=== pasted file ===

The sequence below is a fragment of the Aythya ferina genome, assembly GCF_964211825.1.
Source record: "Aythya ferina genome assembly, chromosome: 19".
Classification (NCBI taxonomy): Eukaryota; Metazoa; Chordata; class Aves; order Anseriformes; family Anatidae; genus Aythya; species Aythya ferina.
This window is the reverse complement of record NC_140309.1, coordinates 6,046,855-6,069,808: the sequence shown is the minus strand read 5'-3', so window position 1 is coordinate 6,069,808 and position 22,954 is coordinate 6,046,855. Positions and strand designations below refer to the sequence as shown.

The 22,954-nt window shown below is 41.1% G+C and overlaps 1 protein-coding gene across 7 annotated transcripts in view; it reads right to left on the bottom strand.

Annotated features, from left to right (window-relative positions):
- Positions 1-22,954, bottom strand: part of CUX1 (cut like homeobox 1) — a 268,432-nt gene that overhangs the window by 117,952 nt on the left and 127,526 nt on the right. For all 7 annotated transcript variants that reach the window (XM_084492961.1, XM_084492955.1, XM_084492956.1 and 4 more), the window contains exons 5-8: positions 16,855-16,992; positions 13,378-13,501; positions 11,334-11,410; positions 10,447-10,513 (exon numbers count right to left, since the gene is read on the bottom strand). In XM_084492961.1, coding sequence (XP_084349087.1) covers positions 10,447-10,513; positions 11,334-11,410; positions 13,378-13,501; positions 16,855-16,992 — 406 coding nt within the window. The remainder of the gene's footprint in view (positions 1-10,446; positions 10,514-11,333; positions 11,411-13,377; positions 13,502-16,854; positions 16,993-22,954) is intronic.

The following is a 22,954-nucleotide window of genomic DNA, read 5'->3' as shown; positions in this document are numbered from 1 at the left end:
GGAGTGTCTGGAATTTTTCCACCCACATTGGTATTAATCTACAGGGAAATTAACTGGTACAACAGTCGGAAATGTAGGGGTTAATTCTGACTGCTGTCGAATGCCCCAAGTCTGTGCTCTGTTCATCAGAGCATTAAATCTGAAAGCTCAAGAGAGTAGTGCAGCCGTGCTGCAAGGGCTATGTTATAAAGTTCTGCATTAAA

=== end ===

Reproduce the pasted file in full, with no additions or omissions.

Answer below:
The sequence below is a fragment of the Aythya ferina genome, assembly GCF_964211825.1.
Source record: "Aythya ferina genome assembly, chromosome: 19".
Classification (NCBI taxonomy): Eukaryota; Metazoa; Chordata; class Aves; order Anseriformes; family Anatidae; genus Aythya; species Aythya ferina.
This window is the reverse complement of record NC_140309.1, coordinates 6,046,855-6,069,808: the sequence shown is the minus strand read 5'-3', so window position 1 is coordinate 6,069,808 and position 22,954 is coordinate 6,046,855. Positions and strand designations below refer to the sequence as shown.

The 22,954-nt window shown below is 41.1% G+C and overlaps 1 protein-coding gene across 7 annotated transcripts in view; it reads right to left on the bottom strand.

Annotated features, from left to right (window-relative positions):
- Positions 1-22,954, bottom strand: part of CUX1 (cut like homeobox 1) — a 268,432-nt gene that overhangs the window by 117,952 nt on the left and 127,526 nt on the right. For all 7 annotated transcript variants that reach the window (XM_084492961.1, XM_084492955.1, XM_084492956.1 and 4 more), the window contains exons 5-8: positions 16,855-16,992; positions 13,378-13,501; positions 11,334-11,410; positions 10,447-10,513 (exon numbers count right to left, since the gene is read on the bottom strand). In XM_084492961.1, coding sequence (XP_084349087.1) covers positions 10,447-10,513; positions 11,334-11,410; positions 13,378-13,501; positions 16,855-16,992 — 406 coding nt within the window. The remainder of the gene's footprint in view (positions 1-10,446; positions 10,514-11,333; positions 11,411-13,377; positions 13,502-16,854; positions 16,993-22,954) is intronic.

The following is a 22,954-nucleotide window of genomic DNA, read 5'->3' as shown; positions in this document are numbered from 1 at the left end:
GGAGTGTCTGGAATTTTTCCACCCACATTGGTATTAATCTACAGGGAAATTAACTGGTACAACAGTCGGAAATGTAGGGGTTAATTCTGACTGCTGTCGAATGCCCCAAGTCTGTGCTCTGTTCATCAGAGCATTAAATCTGAAAGCTCAAGAGAGTAGTGCAGCCGTGCTGCAAGGGCTATGTTATAAAGTTCTGCATTAAA